We all get coughs and colds over the winter months, but Influenza (aka ‘Flu’) can really spoil your Christmas break. The saying goes that you can differentiate between Flu and a simple cold by the infamous £50 flu test…
‘If there was a £50 note on the floor, would you get out of bed to fetch it?
If you would then you have a cold, if you wouldn’t then you have Flu!’
Influenza is characterised by the sudden onset of fever, chills, headache, muscle pain, and extreme fatigue. Other common symptoms include diarrhoea and vomiting, a dry cough, sore throat, and runny or stuffy nose. For otherwise healthy individuals, influenza is an unpleasant but usually self-limiting disease with recovery typically within 2 to 7 days. Symptoms in children can last up to 2 weeks.
Transmission is by droplets, aerosol, or through direct contact with respiratory secretions of someone with the infection. Influenza spreads rapidly, especially in closed communities. Most cases in the UK tend to occur during an 8 to 10-week period during the winter.
Flu can be more severe in certain people such as those who are elderly, pregnant, have reduced immunity or those with an underlying health condition. Anyone in these risk groups is more likely to develop complications of flu, such as pneumonia (a lung infection), so it’s recommended that they have a flu vaccine every year to protect them.
The injected flu vaccine is offered free of charge on the NHS to anyone with a serious long term health condition as listed below:
- chronic (long-term) respiratory disease, such as asthma (that requires inhaled or tablet steroid treatment or has led to hospital admission in the past), chronic obstructive pulmonary disease (COPD) or chronic bronchitis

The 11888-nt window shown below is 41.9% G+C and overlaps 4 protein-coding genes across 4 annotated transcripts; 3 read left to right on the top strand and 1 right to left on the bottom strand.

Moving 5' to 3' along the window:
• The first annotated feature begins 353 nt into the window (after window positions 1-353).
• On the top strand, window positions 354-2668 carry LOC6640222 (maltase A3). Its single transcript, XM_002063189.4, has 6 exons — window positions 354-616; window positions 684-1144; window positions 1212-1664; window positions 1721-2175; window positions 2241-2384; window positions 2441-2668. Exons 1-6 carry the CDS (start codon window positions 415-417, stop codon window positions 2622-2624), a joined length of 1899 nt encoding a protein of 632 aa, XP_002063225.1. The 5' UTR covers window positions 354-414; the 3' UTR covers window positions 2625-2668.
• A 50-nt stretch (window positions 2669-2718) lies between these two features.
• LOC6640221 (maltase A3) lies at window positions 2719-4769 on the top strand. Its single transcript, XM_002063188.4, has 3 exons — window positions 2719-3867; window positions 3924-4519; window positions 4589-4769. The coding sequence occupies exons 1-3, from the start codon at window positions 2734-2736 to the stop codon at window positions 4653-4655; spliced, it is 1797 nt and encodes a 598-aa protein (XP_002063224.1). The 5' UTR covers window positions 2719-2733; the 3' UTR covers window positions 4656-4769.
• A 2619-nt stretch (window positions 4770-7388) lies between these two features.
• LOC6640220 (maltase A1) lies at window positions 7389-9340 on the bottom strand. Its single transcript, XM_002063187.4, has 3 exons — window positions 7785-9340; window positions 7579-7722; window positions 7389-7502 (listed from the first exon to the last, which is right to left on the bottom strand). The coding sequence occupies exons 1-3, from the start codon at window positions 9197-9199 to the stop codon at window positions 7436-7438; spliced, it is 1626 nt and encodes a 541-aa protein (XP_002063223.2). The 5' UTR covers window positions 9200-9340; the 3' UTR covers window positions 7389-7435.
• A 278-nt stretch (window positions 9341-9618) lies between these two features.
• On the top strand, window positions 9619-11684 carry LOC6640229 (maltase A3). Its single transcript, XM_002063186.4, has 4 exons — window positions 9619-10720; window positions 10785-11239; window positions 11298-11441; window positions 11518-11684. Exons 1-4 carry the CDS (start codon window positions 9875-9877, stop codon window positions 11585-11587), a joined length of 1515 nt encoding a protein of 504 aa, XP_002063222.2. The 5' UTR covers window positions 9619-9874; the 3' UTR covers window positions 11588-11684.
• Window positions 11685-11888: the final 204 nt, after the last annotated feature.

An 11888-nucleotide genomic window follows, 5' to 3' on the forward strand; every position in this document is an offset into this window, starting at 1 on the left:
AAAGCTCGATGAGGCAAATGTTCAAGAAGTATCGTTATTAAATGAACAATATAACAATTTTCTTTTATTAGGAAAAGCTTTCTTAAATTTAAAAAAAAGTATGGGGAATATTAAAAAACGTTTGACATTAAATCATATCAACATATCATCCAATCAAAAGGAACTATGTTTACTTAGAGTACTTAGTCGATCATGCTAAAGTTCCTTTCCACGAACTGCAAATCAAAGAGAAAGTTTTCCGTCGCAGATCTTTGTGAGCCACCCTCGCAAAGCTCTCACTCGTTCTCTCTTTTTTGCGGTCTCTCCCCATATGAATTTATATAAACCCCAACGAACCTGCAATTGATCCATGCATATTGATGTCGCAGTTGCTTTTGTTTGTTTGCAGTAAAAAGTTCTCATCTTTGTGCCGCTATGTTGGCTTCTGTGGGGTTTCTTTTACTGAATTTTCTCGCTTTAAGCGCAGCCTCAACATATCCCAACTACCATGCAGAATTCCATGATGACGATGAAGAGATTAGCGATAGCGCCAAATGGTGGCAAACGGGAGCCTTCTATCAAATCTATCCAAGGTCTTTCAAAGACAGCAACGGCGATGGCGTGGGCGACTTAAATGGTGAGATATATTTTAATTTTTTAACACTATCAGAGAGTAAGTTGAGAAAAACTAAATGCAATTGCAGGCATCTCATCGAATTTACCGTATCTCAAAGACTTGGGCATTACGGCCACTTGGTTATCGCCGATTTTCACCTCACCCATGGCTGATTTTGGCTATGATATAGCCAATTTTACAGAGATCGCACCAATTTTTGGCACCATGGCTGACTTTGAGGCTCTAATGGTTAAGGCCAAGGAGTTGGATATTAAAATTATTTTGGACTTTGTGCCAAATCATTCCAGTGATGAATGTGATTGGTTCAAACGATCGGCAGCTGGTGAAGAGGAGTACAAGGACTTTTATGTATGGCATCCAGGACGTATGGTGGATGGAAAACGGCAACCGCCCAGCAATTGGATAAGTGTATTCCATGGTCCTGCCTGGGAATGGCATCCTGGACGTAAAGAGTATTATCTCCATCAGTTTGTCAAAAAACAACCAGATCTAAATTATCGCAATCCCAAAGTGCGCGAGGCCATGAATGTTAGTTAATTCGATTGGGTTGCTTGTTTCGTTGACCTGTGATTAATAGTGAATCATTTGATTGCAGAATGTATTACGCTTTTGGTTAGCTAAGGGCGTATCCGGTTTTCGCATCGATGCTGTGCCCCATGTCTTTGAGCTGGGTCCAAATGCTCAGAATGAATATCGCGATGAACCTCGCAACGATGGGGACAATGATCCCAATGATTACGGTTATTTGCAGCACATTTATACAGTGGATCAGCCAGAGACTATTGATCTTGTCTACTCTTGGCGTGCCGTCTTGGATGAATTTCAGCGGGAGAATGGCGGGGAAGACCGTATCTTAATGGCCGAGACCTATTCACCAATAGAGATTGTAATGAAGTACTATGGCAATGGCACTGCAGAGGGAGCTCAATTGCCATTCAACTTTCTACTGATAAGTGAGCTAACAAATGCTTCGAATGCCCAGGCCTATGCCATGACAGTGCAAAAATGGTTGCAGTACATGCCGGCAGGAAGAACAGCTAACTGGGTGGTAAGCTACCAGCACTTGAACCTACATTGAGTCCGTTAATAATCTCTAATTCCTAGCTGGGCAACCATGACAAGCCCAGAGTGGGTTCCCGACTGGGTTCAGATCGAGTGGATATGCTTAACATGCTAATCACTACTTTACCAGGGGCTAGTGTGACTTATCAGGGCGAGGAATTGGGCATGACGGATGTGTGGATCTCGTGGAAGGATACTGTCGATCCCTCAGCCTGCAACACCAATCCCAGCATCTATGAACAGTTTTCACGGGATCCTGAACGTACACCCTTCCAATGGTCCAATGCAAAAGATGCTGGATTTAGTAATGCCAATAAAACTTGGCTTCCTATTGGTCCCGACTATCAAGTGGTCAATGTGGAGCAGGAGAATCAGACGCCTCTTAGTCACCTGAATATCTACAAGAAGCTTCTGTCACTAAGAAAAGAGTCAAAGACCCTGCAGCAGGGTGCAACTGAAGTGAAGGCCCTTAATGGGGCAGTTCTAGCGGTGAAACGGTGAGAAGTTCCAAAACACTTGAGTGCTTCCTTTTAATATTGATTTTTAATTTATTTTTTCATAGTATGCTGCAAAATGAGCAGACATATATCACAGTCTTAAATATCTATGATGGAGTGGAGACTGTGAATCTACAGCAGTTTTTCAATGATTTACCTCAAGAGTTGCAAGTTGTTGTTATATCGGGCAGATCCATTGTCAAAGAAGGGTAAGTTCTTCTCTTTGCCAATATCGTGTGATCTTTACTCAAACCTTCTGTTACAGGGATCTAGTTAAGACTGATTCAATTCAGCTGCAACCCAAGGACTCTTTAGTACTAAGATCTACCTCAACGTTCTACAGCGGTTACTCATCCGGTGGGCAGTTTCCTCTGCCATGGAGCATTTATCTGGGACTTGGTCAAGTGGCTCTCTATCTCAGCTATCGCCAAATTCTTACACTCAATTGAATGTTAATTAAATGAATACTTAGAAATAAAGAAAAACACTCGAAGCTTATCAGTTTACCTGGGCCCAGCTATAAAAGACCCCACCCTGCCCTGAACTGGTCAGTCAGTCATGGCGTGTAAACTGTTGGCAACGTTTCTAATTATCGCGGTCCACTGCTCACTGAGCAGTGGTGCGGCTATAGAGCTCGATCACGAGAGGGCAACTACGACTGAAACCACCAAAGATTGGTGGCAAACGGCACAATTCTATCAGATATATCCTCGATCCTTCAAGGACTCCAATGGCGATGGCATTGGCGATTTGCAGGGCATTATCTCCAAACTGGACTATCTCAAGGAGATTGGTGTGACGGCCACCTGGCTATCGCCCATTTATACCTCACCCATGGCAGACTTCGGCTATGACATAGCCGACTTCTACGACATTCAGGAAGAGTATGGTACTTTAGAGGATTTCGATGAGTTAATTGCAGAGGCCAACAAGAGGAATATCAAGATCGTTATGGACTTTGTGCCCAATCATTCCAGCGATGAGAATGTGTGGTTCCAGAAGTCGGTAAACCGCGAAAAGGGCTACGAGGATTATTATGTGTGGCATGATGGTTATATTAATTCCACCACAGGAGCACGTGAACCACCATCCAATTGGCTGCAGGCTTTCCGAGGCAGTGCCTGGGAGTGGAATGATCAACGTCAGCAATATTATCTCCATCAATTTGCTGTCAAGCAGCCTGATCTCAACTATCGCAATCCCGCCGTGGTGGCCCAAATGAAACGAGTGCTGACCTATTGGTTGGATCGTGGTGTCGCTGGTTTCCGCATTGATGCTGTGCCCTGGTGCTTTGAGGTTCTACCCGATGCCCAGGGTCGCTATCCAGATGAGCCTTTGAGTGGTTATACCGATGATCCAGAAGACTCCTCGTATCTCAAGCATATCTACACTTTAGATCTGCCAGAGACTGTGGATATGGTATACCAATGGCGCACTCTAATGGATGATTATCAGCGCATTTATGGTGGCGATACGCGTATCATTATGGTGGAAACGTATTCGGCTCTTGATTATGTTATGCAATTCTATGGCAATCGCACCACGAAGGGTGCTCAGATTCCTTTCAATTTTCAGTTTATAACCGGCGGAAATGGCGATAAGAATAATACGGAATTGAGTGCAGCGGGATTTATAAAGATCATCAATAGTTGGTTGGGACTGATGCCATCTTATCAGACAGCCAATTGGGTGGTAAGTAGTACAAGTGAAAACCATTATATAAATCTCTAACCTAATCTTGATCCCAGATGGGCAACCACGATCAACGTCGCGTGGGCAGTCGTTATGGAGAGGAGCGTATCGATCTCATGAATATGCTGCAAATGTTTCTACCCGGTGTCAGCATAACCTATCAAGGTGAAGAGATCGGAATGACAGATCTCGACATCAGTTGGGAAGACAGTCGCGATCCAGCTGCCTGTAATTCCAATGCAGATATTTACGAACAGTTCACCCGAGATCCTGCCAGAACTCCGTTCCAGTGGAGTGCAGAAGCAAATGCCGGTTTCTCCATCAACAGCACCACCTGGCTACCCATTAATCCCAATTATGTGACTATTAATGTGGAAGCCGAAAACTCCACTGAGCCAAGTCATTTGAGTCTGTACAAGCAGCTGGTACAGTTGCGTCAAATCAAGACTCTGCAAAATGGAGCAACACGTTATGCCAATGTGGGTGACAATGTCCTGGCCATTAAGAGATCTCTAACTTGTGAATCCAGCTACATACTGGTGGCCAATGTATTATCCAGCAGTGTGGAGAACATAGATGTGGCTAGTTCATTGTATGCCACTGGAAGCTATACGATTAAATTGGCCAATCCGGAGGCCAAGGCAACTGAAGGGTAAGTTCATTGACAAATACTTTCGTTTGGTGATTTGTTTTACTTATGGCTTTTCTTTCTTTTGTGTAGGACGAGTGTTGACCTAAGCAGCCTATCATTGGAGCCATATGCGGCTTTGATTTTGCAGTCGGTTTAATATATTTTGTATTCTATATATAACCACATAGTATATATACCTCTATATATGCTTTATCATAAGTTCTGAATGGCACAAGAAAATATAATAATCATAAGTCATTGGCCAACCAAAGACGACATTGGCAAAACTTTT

- chronic heart disease
- chronic kidney disease
- chronic liver disease, such as hepatitis
- chronic neurological conditions, such as Parkinson’s disease or motor neurone disease
- problems with your spleen – for example, sickle cell disease, or if you have had your spleen removed
- a weakened immune system due to conditions such as HIV and AIDS, or as a result of medication such as steroid tablets or chemotherapy
If you don’t qualify under these criteria you can still seek a private flu jab via many of your local pharmacies.
Studies have shown that the flu jab definitely works and will help prevent you getting the flu. However, it won’t stop all flu viruses, so it’s not a 100% guarantee that you’ll be flu-free. The vaccine stimulates your body’s immune system to make antibodies to attack the flu virus. If you catch the flu virus after you’ve had the vaccination, your immune system will recognise it and immediately produce antibodies to fight it.
So, if your eligible then call the office at the Students’ Health Service and get booked in for your free flu immunisation, and have a Very Happy (and Flu free) Christmas!